Last week I shared with you (here) how Teusaquillo Mennonite Church acted on a call to feed the homeless and make a statement about hunger and national priorities in Colombia, resulting in the miracle of feeding the hungry in the skidrow area called the Cartucho (later called the Bronx). This ministry has blessed many, and challenged the congregation to find other ways of addressing hunger in Bogotá, Colombia.

Another way Teusaquillo Mennonite Church voices concerns about hunger is by commemorating the United Nations’ International Day of Peace, Nonviolence, and Ceasefire on the 21st of September. Since our country has been at war for so many years, we choose to highlight on that day the church’s call to be peacemakers. We call the day Pan y Paz, or “Bread and Peace,” and emphasize the connection between economic justice and lasting peace. Other Anabaptist, evangelical, and Pentecostal churches have joined us to give public witness to our shared commitments through marches, walks and rallies, concerts, forums, vigils, and religious services. Maybe most importantly, we distribute bread to those who want it each year on this day. It’s hard to build a lasting peace when people are hungry.

Millions of Colombians find themselves displaced in this time of war, many of whom were once farmers. But when farmers lose their land, they also lose their access to food. Not surprisingly, anxiety over the availability of the next meal runs high. Pan y Paz is a way of bearing witness to the meaning of shalom, a holistic peace, which includes not only silencing guns and bombs, but provides food, education, health care, peaceful relations with ones neighbor, and peace with God and creation.

Pan y Paz has spread throughout Colombia, and churches all over the country now join together on September 21 to publicly witness to God’s desire for bread and peace for all. Since 2003, we have shared our simple commitment to nonviolence encouraging other citizens to join us in this holistic call to peace. These commitments are not set in religious language, so that any citizen of good will can adopt them for their own.

  1. I commit myself to cultivate a personal and family spirituality of love and nonviolence.
  2. I commit myself to respect and protect the dignity of human life in all its forms, as well as to the care of creation.
  3. I commit myself to practice nonviolence in all my family relations, rejecting physical, verbal, and psychological mistreatment.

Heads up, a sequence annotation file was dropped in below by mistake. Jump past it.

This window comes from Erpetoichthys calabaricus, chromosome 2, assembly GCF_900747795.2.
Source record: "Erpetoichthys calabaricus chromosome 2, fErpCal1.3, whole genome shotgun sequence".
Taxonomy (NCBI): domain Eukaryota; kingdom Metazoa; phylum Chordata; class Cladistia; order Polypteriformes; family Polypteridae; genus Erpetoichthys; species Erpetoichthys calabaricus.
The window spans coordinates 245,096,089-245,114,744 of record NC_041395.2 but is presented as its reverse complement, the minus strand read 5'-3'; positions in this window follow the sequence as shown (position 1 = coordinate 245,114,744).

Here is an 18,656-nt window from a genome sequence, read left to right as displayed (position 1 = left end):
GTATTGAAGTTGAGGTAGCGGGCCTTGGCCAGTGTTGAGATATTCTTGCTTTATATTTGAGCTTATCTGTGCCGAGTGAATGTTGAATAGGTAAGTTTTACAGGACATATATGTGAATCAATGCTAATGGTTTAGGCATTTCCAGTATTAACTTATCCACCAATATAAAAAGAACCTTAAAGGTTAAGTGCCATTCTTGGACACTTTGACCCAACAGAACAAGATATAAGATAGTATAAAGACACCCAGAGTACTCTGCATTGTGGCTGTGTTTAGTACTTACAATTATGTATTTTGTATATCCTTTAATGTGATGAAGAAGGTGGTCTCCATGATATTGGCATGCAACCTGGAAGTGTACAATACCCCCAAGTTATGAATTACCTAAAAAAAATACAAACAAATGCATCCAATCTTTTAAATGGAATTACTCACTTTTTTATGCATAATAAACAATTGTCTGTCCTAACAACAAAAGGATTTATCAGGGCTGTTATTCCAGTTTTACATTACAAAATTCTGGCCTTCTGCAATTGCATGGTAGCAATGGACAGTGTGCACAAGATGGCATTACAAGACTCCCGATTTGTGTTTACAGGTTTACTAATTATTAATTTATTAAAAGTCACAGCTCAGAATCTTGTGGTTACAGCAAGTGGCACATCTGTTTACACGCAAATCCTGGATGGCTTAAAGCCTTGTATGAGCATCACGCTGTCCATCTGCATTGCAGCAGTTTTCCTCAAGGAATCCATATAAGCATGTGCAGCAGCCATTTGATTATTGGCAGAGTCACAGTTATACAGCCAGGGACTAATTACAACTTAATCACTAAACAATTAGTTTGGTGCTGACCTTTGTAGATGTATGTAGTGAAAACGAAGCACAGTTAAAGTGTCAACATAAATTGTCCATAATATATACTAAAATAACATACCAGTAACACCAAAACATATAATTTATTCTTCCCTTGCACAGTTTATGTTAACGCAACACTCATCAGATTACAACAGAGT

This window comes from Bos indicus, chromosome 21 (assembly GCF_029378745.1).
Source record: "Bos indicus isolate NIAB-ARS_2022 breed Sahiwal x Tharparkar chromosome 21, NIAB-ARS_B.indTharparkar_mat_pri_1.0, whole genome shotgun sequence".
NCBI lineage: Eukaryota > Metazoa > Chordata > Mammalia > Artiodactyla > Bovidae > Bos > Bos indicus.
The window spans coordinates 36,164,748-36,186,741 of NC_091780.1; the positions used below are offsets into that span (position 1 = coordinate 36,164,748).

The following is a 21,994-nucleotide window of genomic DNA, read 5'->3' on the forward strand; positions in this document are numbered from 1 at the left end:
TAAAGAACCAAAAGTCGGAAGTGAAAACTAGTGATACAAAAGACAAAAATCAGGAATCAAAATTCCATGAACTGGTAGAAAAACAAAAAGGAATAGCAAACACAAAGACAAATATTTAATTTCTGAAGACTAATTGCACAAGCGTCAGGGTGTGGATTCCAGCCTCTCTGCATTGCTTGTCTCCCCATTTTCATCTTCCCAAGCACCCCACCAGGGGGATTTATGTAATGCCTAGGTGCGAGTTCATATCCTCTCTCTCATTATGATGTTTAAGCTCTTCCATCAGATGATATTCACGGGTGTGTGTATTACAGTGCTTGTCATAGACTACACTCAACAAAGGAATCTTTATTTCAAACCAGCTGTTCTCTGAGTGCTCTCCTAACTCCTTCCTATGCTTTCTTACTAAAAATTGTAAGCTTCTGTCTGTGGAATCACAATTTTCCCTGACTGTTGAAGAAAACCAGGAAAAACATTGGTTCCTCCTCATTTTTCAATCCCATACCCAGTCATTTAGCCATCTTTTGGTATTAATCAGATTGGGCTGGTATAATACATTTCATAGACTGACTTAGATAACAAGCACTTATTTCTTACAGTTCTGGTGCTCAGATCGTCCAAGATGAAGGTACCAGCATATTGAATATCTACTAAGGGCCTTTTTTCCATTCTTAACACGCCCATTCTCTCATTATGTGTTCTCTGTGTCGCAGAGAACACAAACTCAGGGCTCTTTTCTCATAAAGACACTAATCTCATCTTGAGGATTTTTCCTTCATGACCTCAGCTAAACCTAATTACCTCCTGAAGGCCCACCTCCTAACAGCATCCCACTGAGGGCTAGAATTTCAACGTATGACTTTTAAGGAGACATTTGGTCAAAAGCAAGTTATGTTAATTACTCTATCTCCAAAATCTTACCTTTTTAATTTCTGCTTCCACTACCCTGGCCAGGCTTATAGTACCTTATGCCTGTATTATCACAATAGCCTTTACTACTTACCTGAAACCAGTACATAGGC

4. I commit myself, in love for my neighbor, to resolve conflicts in a nonviolent manner.
  5. I commit myself to build solidarity and to work for an alternative economy that promotes holistic and sustainable human development.
  6. I commit myself to not bear arms or participate in militaristic projects.
  7. I commit myself to place my gifts, talents, abilities, time, and resources at the service of the construction of a society of life, justice and peace through active nonviolence.

A Moment for Peace

In 2000, Teusaquillo Mennonite Church started a Moment for Peace, where we come together every Wednesday for one hour over lunch break to read scripture, pray for peace, and to reflect on current events in Colombia. After about three years of meeting, we began asking if we should end our times by sharing a simple soup together. By this time, most of those gathering, between 30-50 people, were internally displaced. Some didn’t have fare for transportation, so they walked. A number of them hadn’t had breakfast, so were hungry. This idea seemed good to us, so we started a rotation for participants to prepare soup for these gatherings. Women and men from different regions shared their cooking. They were displaced, but certainly not disabled. Being able to talk in the kitchen as they prepared the meal, laugh and creatively cook together became its own treatment for trauma. When the government permitted Mennonite Central Committee to import canned food, we added canned turkey to the meal. At the end of each Moment for Peace, we invited all the participants to stay for soup. If they had $500 pesos (about twenty-five cents) they could contribute. If they didn’t have money, we urged them to share in the meal anyway, since God is generous and gives food for all. Personal sharing, encouragement, and counseling have flowed around the table when we gather for these meals. It is here that we experience the presence of the Body of Christ.

This is part two of a three-part blog series. Read the first post online here. Part three can be found here.


Peter Stucky is a pastor in the Iglesia Cristiana Menonita de Colombia.